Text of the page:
• Old medicines must never be disposed of via the toilet or sink. Some active substances cannot be broken down in the sewage treatment plants. Many pharmacies accept used medicines and dispose of them properly. However, there is no obligation for pharmacies to take back old medication. Many municipalities offer drug acceptance through recycling centers or mobile pollutant collection points. In most cases, however, medication can be disposed of in the residual waste bin.

  • In the garden you should be on chemical pesticides dispense. It is forbidden to fight weeds on paved paths and areas around the house. A scratch or burning the plants with flame burners helps here.

  • Too much Commercial fertilizer in the garden can damage the groundwater. A good fertilizer is compost. Its nutrients are only gradually released to the plants.

  • A Oil change in the car should only be done in the workshop. Washing cars on the side of the road has also long been taboo. Because the oily, sooty and possibly heavy metal-containing dirt endangers the soil and groundwater.

  • Road salt harms plants and animal paws. It is better. Use sand, limestone, quartzite or grit with the Blue Angel eco-label.

  • Chemical toilets, for example in caravans, are a real problem for sewage treatment plants, as many sanitary additives can seriously disrupt the cleaning process. An alternative are sanitary fluids with the Blue Angel eco-label. On short trips, it is better to empty the waste water tank more often and do without additives.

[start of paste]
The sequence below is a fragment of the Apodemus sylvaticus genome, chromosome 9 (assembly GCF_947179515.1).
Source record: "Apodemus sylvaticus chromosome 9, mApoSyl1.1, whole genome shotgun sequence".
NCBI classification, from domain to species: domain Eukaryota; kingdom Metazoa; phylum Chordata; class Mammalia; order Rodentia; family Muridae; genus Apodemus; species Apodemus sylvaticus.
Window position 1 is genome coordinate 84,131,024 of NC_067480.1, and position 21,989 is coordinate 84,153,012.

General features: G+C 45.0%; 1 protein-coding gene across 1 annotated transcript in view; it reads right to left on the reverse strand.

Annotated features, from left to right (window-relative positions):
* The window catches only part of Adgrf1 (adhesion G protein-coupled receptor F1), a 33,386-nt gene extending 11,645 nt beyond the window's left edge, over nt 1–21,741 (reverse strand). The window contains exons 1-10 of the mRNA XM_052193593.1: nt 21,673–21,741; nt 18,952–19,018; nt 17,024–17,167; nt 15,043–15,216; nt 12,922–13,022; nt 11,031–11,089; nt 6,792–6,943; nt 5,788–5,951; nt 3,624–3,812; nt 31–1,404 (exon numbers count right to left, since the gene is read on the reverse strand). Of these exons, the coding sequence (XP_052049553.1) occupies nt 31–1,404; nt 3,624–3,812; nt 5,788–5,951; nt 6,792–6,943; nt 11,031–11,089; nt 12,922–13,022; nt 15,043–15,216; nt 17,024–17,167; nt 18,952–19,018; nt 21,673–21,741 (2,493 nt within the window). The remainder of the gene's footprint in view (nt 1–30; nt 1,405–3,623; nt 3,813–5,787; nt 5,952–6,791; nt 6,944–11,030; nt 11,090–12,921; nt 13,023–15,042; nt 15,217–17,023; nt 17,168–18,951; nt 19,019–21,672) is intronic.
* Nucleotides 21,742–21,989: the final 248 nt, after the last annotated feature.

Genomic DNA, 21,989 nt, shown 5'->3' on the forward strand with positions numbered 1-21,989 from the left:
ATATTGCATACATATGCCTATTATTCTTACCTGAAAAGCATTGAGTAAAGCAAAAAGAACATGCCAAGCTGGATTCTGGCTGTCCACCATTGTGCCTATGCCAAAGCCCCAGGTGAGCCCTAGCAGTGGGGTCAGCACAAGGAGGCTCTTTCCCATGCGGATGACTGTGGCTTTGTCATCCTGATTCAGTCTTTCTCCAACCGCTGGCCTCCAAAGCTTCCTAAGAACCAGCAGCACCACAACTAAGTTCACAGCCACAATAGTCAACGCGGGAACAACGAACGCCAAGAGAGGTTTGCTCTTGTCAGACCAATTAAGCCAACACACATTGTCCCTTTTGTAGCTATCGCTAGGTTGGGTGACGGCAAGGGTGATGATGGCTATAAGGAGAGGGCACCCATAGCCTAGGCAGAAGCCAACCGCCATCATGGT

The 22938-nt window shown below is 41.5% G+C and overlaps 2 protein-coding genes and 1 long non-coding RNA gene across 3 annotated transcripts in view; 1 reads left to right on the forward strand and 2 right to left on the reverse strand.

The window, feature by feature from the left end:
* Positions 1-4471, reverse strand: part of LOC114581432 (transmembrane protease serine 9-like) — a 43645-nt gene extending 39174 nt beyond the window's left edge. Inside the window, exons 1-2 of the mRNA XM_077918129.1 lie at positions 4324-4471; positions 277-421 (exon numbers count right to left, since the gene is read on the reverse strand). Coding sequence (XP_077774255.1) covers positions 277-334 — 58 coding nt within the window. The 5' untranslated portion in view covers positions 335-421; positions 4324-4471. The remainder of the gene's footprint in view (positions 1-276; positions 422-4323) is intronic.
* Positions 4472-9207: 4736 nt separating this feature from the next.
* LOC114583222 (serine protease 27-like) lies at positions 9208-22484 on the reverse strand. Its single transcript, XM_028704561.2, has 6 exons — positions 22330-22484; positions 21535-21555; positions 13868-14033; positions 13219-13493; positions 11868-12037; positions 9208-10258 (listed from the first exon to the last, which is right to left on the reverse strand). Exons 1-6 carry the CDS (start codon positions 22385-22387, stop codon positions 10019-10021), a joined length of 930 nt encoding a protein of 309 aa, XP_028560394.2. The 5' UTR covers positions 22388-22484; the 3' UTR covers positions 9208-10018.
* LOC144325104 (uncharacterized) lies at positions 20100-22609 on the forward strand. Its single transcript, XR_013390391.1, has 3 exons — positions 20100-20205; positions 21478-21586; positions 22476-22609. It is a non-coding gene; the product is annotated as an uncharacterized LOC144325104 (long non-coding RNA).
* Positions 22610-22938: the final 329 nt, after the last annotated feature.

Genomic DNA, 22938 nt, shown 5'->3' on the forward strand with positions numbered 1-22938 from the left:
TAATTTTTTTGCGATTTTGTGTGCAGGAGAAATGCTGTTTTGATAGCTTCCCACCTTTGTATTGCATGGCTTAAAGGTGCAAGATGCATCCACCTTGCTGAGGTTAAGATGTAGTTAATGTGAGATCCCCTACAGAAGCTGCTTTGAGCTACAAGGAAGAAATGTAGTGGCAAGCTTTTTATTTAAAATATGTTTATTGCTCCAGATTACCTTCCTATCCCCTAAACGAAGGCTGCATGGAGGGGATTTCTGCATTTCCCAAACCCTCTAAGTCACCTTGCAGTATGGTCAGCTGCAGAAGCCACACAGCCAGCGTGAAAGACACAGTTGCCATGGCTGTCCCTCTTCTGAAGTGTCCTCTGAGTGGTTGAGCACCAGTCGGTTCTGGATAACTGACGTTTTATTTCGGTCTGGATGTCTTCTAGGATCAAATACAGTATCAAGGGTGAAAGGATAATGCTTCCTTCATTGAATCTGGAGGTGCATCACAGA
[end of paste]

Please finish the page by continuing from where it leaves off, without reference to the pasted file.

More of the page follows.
Attention: Chemical toilets may only be emptied at specially marked drainage devices!

Save water - but how?

How much water actually flows through your pipe every day? The answer is easy to find, for example by looking at your own water bill. In many apartment buildings, however, water consumption is allocated across the board to the number of tenants. A process that does not encourage saving water. Because looking at the meter has a psychological effect: In these cases, consumption often falls by up to 30 percent - and that without additional measures!
Tip: With 70 to 100 liters per person and day, you are one of the thrifty consumers. However, anyone who chases more than 130 liters through the pipe every day is using too much water.

With a few tricks and twists, you can quickly put an end to water waste in the household. Here are some examples: